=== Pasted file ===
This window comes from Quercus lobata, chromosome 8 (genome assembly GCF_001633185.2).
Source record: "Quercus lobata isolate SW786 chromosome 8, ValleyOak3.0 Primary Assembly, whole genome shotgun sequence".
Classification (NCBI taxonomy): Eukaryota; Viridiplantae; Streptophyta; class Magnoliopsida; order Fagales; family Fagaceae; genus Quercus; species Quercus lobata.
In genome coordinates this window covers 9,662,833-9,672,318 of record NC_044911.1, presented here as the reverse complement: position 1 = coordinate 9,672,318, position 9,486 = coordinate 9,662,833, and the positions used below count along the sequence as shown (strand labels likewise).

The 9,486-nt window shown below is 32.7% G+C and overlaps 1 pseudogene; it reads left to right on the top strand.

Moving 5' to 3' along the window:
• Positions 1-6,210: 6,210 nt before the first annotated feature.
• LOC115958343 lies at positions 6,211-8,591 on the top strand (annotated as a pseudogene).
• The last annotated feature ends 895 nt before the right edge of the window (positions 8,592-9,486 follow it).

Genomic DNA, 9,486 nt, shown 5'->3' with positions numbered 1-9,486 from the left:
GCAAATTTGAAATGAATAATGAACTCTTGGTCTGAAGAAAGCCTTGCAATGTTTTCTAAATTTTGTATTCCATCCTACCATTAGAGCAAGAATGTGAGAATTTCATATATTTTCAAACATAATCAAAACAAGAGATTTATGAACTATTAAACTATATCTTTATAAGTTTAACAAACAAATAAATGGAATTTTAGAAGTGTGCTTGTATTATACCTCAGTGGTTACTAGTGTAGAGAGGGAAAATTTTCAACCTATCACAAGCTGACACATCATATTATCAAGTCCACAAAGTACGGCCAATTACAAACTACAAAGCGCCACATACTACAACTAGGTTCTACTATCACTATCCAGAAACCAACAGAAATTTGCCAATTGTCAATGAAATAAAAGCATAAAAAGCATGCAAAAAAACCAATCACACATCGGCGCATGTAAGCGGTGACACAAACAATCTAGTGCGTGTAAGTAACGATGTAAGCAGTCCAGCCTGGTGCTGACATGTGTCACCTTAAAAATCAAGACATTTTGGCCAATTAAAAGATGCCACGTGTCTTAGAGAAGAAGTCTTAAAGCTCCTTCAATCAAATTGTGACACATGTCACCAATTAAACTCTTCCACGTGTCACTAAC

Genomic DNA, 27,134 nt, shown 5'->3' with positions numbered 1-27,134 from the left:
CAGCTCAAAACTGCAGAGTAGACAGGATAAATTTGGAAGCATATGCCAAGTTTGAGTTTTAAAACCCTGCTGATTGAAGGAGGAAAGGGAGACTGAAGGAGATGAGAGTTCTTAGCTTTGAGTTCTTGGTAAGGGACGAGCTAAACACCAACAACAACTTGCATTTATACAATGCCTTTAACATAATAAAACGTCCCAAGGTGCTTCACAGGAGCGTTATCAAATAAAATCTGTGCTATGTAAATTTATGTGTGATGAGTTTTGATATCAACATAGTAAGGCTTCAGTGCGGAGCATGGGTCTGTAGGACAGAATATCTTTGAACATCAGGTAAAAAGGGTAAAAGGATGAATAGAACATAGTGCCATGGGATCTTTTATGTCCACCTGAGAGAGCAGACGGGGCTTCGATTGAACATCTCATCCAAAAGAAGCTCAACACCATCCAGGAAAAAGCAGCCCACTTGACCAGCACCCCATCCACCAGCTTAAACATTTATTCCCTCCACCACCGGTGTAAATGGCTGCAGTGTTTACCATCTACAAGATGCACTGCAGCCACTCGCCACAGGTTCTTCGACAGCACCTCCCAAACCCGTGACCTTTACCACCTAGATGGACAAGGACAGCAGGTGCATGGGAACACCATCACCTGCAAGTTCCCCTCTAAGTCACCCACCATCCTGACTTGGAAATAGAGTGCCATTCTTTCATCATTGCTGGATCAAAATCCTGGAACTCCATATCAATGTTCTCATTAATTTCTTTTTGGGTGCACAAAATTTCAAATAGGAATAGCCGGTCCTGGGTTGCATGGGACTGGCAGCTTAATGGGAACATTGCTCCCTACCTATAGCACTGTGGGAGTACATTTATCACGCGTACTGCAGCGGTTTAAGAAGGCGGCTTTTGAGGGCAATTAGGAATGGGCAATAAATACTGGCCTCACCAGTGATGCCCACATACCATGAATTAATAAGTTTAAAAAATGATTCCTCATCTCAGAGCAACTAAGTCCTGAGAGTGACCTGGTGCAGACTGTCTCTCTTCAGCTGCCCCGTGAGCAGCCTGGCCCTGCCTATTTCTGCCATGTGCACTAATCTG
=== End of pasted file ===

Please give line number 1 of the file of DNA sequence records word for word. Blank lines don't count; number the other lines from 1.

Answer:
This window comes from Quercus lobata, chromosome 8 (genome assembly GCF_001633185.2).